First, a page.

Jump to content


Photo

From Bible-Belt Pastor to Atheist Leader


  • Please log in to reply
2 replies to this topic

#1 Ken Gilmore

Ken Gilmore

    Moderator

  • Moderators
  • 3,808 posts
  • LocationBrisbane, Australia

Posted 24 August 2012 - 06:32 AM

The NY Times has a fascinating article on a former Louisiana pastor's loss of faith, and the considerable impact it had on his professional, social and personal life. It also reflects on the changing face of atheism in America:

Not long ago, the atheist movement was the preserve of a few eccentric gadflies like Madalyn Murray O’Hair, whose endless lawsuits helped earn her the title “the most hated woman in America.” But over the past decade it has matured into something much larger and less cranky. In March of this year, some 20,000 people marched through a cold drizzle at the “Reason Rally” in Washington, billed as a political debut for the movement. A string of best-selling atheist polemics by the “four horsemen” — Hitchens and Dawkins, as well as Sam Harris and Daniel Dennett — has provided new intellectual fuel. Secular-themed organizations and clubs have begun to permeate small-town America and college campuses, helping to foot the bill for bus and billboard ad campaigns with messages like “Are You Good Without God? Millions Are.”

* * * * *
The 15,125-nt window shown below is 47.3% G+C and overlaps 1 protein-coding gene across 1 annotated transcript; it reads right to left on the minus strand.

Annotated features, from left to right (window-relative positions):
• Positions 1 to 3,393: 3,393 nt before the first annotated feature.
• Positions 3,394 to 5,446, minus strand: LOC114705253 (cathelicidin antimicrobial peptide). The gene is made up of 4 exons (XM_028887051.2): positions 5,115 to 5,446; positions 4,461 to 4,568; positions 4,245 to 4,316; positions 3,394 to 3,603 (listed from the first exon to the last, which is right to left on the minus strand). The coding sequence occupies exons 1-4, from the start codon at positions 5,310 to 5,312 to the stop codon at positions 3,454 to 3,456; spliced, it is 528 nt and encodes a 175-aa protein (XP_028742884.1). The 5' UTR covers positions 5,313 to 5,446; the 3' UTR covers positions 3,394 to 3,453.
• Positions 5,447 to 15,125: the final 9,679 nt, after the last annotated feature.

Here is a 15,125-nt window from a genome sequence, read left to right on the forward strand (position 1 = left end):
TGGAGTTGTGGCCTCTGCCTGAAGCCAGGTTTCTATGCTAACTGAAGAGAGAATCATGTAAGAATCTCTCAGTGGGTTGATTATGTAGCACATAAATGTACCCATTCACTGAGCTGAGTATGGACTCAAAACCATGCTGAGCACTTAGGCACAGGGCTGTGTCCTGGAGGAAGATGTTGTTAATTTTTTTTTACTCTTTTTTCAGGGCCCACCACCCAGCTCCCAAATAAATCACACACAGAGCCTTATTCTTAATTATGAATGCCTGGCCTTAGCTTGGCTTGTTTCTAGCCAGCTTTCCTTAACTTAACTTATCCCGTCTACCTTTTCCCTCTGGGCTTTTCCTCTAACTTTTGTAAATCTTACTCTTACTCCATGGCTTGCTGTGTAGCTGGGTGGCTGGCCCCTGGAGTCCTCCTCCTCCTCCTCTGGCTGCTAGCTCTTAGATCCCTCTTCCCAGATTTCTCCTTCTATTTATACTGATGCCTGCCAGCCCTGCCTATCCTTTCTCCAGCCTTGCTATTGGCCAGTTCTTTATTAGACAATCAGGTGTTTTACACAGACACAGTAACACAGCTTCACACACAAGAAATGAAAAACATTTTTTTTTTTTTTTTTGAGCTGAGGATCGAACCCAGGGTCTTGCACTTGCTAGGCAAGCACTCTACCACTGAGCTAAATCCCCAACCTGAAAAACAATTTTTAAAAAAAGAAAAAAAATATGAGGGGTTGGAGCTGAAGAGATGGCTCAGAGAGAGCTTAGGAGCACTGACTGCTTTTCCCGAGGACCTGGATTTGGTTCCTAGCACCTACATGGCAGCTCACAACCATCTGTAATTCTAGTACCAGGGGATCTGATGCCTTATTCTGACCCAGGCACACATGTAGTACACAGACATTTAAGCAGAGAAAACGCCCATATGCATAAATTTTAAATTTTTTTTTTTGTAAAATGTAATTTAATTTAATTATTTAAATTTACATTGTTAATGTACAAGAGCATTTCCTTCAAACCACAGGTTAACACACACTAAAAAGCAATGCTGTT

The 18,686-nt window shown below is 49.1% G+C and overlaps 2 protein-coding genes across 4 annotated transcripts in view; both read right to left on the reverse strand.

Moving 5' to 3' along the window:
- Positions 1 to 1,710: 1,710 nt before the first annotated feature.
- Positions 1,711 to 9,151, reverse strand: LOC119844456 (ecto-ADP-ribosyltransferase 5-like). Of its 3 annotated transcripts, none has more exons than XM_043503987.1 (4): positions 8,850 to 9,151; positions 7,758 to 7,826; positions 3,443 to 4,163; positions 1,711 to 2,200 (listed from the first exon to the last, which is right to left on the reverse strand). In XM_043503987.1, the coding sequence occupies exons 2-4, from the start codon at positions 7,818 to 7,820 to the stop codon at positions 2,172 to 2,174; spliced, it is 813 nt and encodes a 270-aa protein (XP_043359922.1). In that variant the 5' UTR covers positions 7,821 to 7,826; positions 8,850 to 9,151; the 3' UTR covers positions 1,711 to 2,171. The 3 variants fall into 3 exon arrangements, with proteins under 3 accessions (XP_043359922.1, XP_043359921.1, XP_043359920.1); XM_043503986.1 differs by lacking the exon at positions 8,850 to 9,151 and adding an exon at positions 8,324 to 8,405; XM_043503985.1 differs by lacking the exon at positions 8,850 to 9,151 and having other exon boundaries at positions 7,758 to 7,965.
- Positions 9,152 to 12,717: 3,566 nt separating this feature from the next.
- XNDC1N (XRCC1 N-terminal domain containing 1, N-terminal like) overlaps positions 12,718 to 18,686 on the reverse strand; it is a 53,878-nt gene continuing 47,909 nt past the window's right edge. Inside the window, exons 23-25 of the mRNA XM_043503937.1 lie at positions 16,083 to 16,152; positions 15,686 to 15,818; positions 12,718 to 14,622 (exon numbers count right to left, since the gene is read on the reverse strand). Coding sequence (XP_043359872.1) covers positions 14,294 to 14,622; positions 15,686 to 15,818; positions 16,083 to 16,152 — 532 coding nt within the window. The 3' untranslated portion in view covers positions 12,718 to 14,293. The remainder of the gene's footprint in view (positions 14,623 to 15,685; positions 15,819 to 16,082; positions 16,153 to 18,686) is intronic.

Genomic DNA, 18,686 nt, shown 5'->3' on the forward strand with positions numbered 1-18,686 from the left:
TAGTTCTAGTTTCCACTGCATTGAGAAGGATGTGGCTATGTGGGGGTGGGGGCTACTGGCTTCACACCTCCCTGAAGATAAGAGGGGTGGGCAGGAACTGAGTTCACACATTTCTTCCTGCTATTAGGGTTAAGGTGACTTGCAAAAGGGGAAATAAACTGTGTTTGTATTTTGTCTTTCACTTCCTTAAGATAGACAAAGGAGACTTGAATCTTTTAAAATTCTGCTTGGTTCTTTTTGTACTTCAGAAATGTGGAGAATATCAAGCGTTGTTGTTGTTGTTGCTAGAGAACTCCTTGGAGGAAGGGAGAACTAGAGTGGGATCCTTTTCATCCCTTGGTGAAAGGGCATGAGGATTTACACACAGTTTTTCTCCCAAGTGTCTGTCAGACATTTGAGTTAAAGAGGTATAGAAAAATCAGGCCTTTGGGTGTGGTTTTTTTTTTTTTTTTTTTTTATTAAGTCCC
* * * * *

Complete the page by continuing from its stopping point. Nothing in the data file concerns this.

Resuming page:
The reasons for this secular revival are varied, but it seems clear that the Internet has helped, and many younger atheists cite the Sept. 11 terrorist attacks as a watershed moment of disgust with religious zealotry in any form. It is hard to say how many people are involved; avowed atheists are still a tiny sliver of the population. But people with no religious affiliation are the country’s fastest-growing religious category. When asked about religious affiliation in a Pew poll published this summer, nearly 20 percent of Americans chose “none,” the highest number the center has recorded. Many of those people would not call themselves atheists; “agnostic,” which technically refers to people who believe that the existence of a higher being can’t be known by the human mind, remains the safer option. The godless are now younger and more diverse than in the past, with blacks and Hispanics — once vanishingly rare — starting to appear in the ranks of national groups like the United Coalition of Reason and the Secular Student Alliance.

More here.
“I do not feel obliged to believe that the same God who has endowed us with sense, reason, and intellect has intended us to forgo their use.” - Galileo Galilei

#2 Evangelion

Evangelion

    Administrator

  • Admin
  • 24,344 posts
  • LocationAdelaide, South Australia

Posted 24 August 2012 - 07:20 AM

It says something about US culture that this is even news.
'Abba Antony said, "A time is coming when men will go mad, and when they see someone who is not mad, they will attack him saying, 'You are mad, you are not like us.'"'

Ward, Benedicta. The Sayings of the Desert Fathers (2006), Antony 25, p. 5.

Credo.

#3 Ken Gilmore

Ken Gilmore

    Moderator

  • Moderators
  • 3,808 posts
  • LocationBrisbane, Australia

Posted 24 August 2012 - 06:38 PM

It says something about US culture that this is even news.

It says even more about US culture that coming out as an atheist can result in loss of employment, social isolation and threatened - or actual - acts of violence against the new unbeliever.
“I do not feel obliged to believe that the same God who has endowed us with sense, reason, and intellect has intended us to forgo their use.” - Galileo Galilei




0 user(s) are reading this topic

0 members, 0 guests, 0 anonymous users